Horacio Valdez (1929 – 1992), a carpenter by trade, became a santero (a creator of religious images, literally “maker of saints”) in 1975 after sustaining a near fatal injury at the Nambe Dam project where he was employed. Valdez crushed his right hand in the accident and could not return to work. “I couldn’t hold a hammer,” he said, “but I could whittle.” Thus began Valdez’s prolific career as a wood carver in New Mexico, where he is noted for his influence in re-energizing traditional religious imagery.
Valdez is best known for his Penitente-inspired death carts. These large scale sculptures depict a female skeletal image riding atop a miniature wooden ox cart. The skeleton, called La Muerte (Death) or Dona Sebastiana, usually carries a hatchet, bow and arrow, or other instrument of death. The figure is a reminder of human mortality or memento mori. Real death carts appear during Holy Week when members of the Brotherhood of the Penitentes, or “Hermandad de Nuestro Padres Jesus Nazareno,” reenact the suffering and crucifixion of Christ by pulling carts filled with stones in a procession as penance.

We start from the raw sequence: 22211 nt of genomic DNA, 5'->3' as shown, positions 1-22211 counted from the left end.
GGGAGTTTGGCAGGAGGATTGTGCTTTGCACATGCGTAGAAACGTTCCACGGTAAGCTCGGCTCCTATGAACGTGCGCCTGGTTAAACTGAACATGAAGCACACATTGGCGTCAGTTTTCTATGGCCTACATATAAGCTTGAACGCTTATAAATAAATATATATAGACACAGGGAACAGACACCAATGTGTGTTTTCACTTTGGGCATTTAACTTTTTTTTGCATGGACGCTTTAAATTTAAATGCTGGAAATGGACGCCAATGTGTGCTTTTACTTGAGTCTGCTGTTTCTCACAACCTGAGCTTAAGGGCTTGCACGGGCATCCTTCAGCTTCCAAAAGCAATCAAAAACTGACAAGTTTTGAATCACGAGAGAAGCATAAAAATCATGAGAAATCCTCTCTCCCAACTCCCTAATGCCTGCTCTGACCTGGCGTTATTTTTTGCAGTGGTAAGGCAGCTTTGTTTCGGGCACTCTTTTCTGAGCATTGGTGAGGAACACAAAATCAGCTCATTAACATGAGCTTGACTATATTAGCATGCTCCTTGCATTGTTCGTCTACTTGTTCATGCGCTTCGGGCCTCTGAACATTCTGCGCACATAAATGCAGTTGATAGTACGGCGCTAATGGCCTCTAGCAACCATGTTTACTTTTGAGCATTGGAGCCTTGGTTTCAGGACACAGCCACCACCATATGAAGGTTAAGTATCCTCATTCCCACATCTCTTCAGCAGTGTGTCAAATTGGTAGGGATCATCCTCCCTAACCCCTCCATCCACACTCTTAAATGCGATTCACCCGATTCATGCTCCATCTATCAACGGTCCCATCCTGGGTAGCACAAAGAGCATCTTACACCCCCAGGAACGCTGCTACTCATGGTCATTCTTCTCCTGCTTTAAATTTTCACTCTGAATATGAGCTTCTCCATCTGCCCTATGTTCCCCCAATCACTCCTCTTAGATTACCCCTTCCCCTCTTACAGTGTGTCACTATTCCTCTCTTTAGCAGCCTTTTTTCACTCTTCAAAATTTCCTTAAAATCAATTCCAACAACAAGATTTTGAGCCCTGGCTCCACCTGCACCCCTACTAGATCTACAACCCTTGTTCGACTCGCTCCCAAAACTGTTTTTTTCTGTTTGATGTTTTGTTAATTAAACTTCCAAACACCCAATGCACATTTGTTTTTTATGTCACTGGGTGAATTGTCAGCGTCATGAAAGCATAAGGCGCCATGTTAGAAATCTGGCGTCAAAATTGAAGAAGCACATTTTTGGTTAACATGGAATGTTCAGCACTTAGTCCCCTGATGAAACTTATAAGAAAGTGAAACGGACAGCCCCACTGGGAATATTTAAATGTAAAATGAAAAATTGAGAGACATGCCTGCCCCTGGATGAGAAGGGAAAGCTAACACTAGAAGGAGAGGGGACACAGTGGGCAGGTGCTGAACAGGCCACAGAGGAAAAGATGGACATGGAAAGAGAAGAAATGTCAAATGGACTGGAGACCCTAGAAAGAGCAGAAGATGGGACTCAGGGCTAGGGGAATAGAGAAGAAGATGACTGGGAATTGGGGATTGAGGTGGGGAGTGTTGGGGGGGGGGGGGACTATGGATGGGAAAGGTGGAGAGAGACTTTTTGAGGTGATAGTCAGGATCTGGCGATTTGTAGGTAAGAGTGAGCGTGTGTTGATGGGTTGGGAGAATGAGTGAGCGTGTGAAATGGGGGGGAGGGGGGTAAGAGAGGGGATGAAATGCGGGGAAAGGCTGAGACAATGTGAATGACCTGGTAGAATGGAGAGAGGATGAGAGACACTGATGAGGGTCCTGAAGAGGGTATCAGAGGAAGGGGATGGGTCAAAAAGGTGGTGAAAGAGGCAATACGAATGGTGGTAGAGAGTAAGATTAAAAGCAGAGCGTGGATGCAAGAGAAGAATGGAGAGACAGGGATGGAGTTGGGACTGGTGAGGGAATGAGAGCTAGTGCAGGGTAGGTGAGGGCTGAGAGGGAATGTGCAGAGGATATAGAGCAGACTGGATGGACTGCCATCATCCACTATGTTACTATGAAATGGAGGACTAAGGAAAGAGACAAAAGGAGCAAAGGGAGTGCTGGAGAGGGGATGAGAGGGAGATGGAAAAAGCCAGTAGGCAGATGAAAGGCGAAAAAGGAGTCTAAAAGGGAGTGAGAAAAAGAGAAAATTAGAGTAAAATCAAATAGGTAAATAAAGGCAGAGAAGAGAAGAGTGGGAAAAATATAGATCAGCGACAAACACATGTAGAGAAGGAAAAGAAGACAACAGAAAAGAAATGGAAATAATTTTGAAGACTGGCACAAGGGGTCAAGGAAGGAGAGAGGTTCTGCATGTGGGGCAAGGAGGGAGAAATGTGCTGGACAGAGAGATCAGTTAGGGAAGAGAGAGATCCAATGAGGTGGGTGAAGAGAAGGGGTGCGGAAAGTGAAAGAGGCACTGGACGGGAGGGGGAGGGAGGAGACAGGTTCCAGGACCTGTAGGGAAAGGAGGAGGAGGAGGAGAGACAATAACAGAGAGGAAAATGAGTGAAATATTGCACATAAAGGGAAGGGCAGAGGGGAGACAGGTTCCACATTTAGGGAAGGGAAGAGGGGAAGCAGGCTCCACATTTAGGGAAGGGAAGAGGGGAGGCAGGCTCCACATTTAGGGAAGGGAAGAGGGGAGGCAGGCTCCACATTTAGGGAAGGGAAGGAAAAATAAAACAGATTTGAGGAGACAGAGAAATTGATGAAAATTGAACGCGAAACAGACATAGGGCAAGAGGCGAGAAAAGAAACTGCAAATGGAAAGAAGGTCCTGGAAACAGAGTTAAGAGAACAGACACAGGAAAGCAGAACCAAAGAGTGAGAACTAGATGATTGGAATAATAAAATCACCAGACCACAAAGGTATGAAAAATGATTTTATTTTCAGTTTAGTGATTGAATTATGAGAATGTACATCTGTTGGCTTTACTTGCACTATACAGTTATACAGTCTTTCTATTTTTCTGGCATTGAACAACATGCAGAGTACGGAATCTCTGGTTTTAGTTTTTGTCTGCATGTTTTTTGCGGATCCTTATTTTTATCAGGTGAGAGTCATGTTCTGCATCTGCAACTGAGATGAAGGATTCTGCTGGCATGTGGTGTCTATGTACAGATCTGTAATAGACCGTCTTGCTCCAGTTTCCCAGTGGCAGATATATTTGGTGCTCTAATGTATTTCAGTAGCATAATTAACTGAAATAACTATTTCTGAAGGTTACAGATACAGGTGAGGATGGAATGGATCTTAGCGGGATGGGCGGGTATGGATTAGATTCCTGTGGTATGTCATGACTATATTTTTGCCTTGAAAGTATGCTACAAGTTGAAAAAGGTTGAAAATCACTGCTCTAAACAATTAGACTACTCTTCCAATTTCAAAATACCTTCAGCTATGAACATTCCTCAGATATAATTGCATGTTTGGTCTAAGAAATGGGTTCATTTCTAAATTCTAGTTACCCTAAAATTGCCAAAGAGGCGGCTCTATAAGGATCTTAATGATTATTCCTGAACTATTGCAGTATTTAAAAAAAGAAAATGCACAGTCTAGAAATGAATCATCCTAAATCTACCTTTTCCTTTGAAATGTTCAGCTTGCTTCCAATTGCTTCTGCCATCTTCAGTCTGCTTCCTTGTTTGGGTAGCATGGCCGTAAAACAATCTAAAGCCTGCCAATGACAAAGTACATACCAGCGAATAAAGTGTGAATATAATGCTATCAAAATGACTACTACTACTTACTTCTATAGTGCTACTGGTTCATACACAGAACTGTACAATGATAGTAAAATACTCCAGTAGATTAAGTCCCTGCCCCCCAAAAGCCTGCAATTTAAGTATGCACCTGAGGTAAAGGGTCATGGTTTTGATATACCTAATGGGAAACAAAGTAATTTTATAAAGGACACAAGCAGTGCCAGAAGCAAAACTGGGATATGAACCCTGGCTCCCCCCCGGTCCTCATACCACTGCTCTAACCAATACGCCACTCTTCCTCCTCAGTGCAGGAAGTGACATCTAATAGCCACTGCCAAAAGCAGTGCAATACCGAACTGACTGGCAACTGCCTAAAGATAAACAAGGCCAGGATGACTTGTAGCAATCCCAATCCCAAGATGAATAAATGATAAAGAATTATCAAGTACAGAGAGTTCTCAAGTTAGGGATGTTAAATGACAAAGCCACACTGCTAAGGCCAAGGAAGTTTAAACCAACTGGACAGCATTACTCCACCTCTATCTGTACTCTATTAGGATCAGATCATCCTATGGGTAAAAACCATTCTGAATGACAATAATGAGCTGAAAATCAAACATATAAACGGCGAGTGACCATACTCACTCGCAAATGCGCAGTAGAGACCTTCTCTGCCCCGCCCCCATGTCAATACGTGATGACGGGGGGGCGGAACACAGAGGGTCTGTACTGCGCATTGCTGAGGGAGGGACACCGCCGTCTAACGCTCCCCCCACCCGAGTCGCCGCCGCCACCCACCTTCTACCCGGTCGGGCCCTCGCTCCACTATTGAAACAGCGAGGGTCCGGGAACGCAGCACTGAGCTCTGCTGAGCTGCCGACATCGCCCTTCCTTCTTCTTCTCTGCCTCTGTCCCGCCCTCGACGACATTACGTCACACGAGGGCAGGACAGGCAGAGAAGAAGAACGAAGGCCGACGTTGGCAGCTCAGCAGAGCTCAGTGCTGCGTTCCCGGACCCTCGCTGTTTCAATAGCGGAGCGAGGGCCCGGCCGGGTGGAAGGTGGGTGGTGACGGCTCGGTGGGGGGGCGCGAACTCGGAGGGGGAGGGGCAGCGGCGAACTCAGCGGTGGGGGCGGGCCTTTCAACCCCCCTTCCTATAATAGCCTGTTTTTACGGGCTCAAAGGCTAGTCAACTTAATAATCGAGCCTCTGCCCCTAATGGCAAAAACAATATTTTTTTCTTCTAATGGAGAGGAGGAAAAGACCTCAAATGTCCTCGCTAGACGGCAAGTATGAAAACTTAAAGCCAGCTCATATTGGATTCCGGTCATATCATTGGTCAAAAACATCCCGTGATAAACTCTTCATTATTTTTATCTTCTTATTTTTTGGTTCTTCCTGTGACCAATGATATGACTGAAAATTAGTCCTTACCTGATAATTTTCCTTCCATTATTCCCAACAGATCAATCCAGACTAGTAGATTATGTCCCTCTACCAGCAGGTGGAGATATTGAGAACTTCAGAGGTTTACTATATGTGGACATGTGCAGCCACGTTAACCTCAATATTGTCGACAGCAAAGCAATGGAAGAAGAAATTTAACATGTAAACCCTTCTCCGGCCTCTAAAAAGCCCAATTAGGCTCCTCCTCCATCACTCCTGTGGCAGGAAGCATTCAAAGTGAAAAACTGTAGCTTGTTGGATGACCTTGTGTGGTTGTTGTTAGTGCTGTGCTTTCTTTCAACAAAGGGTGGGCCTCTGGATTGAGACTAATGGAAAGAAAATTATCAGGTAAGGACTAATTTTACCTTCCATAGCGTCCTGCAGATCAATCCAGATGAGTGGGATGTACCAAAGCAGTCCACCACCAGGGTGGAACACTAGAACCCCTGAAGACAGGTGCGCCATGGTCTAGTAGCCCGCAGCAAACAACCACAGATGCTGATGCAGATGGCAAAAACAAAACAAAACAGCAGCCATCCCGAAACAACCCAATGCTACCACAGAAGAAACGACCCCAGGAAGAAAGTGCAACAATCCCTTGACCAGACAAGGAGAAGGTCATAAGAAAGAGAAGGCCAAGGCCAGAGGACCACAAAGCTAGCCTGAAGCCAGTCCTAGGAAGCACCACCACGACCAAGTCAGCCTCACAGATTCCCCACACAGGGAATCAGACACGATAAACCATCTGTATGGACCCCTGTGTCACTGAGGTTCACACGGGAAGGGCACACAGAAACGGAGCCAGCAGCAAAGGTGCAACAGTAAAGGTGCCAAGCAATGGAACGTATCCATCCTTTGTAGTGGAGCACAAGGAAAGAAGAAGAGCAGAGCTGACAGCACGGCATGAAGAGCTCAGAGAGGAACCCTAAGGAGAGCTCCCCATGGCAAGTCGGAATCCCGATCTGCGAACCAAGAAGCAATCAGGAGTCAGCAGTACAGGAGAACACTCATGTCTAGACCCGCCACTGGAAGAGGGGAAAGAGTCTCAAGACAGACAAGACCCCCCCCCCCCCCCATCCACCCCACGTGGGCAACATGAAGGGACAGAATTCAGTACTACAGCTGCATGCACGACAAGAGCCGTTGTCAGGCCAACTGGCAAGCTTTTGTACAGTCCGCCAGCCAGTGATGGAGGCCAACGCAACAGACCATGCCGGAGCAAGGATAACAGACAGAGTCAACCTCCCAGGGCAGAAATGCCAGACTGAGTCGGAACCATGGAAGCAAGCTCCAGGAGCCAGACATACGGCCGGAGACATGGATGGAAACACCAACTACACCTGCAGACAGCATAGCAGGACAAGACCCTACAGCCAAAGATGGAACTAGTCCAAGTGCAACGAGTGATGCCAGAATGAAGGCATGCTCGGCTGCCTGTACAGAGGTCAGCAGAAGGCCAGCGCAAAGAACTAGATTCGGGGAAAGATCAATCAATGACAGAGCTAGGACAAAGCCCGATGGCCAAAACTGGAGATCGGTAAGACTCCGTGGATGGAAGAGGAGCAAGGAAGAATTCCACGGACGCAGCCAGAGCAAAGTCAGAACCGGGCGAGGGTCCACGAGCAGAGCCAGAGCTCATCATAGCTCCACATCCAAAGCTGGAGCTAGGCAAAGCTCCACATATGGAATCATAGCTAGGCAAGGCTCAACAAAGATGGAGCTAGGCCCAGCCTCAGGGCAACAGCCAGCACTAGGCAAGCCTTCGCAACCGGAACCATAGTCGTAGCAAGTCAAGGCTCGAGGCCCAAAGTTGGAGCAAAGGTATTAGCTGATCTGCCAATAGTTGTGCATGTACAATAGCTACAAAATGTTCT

The “La Muerte” Death Cart was commissioned by Galerie Bonheur directly from Horacio Valdez at his home in Dixon, New Mexico. The sculpture took approximately 8 months to complete, and Galerie Bonheur has maintained ownership of the piece since its creation in 1983. The death cart was on loan from October 5, 1986 to May 29, 1988 in a traveling exhibit entitled “Beyond Tradition: Contemporary American Folk Art.” This exhibit, organized by the Katonah Gallery (now the Katonah Museum of Art), traveled both throughout the United States and Europe. Other Valdez carvings have been shown at the Museum of American Folk Art, the Museum of International Folk Art in Santa Fe, the Taylor Museum in Colorado Springs, and the Albuquerque Museum. Another death cart, entitled “Carreta de Muerte” (1978) resides in the permanent collection of the Smithsonian American Art Museum.
Valdez died August 16, 1992, at his home in Apodaca, east of Dixon. He is included in the 1990 Museum of American Folk Art Encyclopedia of Twentieth Century American Folk Art and Artists, by Chuck and Jan Rosenak.
Folk Art. Winter 1992/93.
Szabo, Joyce. Art, Culture, Place: Visual Traditions of the Southwest. University of New Mexico Art Museum. Weigle, Marta. The Peneitentes of the Southwest. New Mexico: Ancient City Press, 1970.